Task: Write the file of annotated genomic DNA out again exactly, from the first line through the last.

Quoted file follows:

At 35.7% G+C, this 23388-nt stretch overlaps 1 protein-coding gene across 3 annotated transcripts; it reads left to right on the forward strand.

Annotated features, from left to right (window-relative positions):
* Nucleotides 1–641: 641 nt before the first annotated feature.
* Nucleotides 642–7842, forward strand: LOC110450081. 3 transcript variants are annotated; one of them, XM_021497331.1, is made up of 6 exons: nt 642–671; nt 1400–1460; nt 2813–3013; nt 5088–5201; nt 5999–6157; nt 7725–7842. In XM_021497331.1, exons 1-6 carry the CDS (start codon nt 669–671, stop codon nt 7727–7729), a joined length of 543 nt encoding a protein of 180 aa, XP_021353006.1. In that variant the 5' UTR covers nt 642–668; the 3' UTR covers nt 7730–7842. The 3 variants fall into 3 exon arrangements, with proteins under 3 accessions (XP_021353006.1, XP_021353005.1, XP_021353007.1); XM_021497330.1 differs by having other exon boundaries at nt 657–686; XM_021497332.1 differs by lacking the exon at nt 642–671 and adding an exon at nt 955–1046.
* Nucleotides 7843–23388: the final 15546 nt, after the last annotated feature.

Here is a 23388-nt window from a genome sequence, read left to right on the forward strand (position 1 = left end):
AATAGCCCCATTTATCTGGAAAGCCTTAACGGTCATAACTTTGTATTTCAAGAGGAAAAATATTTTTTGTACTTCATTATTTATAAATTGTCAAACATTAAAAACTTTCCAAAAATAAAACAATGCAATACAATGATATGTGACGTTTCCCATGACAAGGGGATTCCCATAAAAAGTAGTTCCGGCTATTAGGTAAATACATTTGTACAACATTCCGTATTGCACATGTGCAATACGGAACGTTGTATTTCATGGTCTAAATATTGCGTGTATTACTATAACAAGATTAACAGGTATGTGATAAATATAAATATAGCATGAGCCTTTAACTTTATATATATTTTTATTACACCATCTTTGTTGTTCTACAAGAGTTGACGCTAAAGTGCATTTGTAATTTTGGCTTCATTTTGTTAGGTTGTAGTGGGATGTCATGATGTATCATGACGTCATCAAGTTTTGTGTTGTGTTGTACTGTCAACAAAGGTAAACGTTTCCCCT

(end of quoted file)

At 35.7% G+C, this 23388-nt stretch overlaps 1 protein-coding gene across 3 annotated transcripts; it reads left to right on the forward strand.

Annotated features, from left to right (window-relative positions):
* Nucleotides 1–641: 641 nt before the first annotated feature.
* Nucleotides 642–7842, forward strand: LOC110450081. 3 transcript variants are annotated; one of them, XM_021497331.1, is made up of 6 exons: nt 642–671; nt 1400–1460; nt 2813–3013; nt 5088–5201; nt 5999–6157; nt 7725–7842. In XM_021497331.1, exons 1-6 carry the CDS (start codon nt 669–671, stop codon nt 7727–7729), a joined length of 543 nt encoding a protein of 180 aa, XP_021353006.1. In that variant the 5' UTR covers nt 642–668; the 3' UTR covers nt 7730–7842. The 3 variants fall into 3 exon arrangements, with proteins under 3 accessions (XP_021353006.1, XP_021353005.1, XP_021353007.1); XM_021497330.1 differs by having other exon boundaries at nt 657–686; XM_021497332.1 differs by lacking the exon at nt 642–671 and adding an exon at nt 955–1046.
* Nucleotides 7843–23388: the final 15546 nt, after the last annotated feature.

Here is a 23388-nt window from a genome sequence, read left to right on the forward strand (position 1 = left end):
AATAGCCCCATTTATCTGGAAAGCCTTAACGGTCATAACTTTGTATTTCAAGAGGAAAAATATTTTTTGTACTTCATTATTTATAAATTGTCAAACATTAAAAACTTTCCAAAAATAAAACAATGCAATACAATGATATGTGACGTTTCCCATGACAAGGGGATTCCCATAAAAAGTAGTTCCGGCTATTAGGTAAATACATTTGTACAACATTCCGTATTGCACATGTGCAATACGGAACGTTGTATTTCATGGTCTAAATATTGCGTGTATTACTATAACAAGATTAACAGGTATGTGATAAATATAAATATAGCATGAGCCTTTAACTTTATATATATTTTTATTACACCATCTTTGTTGTTCTACAAGAGTTGACGCTAAAGTGCATTTGTAATTTTGGCTTCATTTTGTTAGGTTGTAGTGGGATGTCATGATGTATCATGACGTCATCAAGTTTTGTGTTGTGTTGTACTGTCAACAAAGGTAAACGTTTCCCCT